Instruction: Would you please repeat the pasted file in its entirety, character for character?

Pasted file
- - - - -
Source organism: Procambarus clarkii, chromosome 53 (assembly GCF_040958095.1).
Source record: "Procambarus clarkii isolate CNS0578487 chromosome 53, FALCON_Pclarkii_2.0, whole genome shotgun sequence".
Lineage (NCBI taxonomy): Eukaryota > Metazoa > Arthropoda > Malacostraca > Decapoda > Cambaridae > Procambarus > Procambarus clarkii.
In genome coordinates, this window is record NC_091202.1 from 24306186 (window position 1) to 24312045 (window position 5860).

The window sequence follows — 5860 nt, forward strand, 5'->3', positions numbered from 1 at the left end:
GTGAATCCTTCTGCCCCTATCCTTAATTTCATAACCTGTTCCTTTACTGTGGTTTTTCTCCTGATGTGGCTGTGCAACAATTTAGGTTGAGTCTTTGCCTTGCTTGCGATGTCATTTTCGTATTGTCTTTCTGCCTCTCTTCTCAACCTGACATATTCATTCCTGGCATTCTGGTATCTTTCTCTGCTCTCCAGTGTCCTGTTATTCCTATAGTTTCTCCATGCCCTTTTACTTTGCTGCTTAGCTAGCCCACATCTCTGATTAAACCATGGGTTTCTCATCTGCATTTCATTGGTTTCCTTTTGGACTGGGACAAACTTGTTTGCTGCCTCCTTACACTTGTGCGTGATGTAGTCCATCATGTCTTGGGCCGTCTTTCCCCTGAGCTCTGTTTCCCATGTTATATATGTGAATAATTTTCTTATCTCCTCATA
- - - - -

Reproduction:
Source organism: Procambarus clarkii, chromosome 53 (assembly GCF_040958095.1).
Source record: "Procambarus clarkii isolate CNS0578487 chromosome 53, FALCON_Pclarkii_2.0, whole genome shotgun sequence".
Lineage (NCBI taxonomy): Eukaryota > Metazoa > Arthropoda > Malacostraca > Decapoda > Cambaridae > Procambarus > Procambarus clarkii.
In genome coordinates, this window is record NC_091202.1 from 24306186 (window position 1) to 24312045 (window position 5860).

The window sequence follows — 5860 nt, forward strand, 5'->3', positions numbered from 1 at the left end:
GTGAATCCTTCTGCCCCTATCCTTAATTTCATAACCTGTTCCTTTACTGTGGTTTTTCTCCTGATGTGGCTGTGCAACAATTTAGGTTGAGTCTTTGCCTTGCTTGCGATGTCATTTTCGTATTGTCTTTCTGCCTCTCTTCTCAACCTGACATATTCATTCCTGGCATTCTGGTATCTTTCTCTGCTCTCCAGTGTCCTGTTATTCCTATAGTTTCTCCATGCCCTTTTACTTTGCTGCTTAGCTAGCCCACATCTCTGATTAAACCATGGGTTTCTCATCTGCATTTCATTGGTTTCCTTTTGGACTGGGACAAACTTGTTTGCTGCCTCCTTACACTTGTGCGTGATGTAGTCCATCATGTCTTGGGCCGTCTTTCCCCTGAGCTCTGTTTCCCATGTTATATATGTGAATAATTTTCTTATCTCCTCATA